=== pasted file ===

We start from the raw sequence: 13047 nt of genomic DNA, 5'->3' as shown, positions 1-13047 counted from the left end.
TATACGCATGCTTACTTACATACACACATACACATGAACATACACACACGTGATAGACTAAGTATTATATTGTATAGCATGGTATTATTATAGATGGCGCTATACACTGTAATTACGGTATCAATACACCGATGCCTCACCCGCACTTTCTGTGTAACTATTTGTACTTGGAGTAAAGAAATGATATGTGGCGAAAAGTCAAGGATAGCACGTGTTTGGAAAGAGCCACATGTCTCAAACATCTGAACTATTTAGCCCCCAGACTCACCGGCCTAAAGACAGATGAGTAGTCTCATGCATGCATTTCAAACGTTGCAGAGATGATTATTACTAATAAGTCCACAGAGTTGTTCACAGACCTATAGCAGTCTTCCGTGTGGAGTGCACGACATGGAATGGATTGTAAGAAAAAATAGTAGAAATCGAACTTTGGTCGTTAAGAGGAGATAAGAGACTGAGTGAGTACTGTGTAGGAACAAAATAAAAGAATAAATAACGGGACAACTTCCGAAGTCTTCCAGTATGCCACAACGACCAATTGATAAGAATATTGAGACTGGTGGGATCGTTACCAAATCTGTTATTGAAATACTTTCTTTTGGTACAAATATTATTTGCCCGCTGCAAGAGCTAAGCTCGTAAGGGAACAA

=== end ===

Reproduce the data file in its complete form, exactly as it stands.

We start from the raw sequence: 13047 nt of genomic DNA, 5'->3' as shown, positions 1-13047 counted from the left end.
TATACGCATGCTTACTTACATACACACATACACATGAACATACACACACGTGATAGACTAAGTATTATATTGTATAGCATGGTATTATTATAGATGGCGCTATACACTGTAATTACGGTATCAATACACCGATGCCTCACCCGCACTTTCTGTGTAACTATTTGTACTTGGAGTAAAGAAATGATATGTGGCGAAAAGTCAAGGATAGCACGTGTTTGGAAAGAGCCACATGTCTCAAACATCTGAACTATTTAGCCCCCAGACTCACCGGCCTAAAGACAGATGAGTAGTCTCATGCATGCATTTCAAACGTTGCAGAGATGATTATTACTAATAAGTCCACAGAGTTGTTCACAGACCTATAGCAGTCTTCCGTGTGGAGTGCACGACATGGAATGGATTGTAAGAAAAAATAGTAGAAATCGAACTTTGGTCGTTAAGAGGAGATAAGAGACTGAGTGAGTACTGTGTAGGAACAAAATAAAAGAATAAATAACGGGACAACTTCCGAAGTCTTCCAGTATGCCACAACGACCAATTGATAAGAATATTGAGACTGGTGGGATCGTTACCAAATCTGTTATTGAAATACTTTCTTTTGGTACAAATATTATTTGCCCGCTGCAAGAGCTAAGCTCGTAAGGGAACAA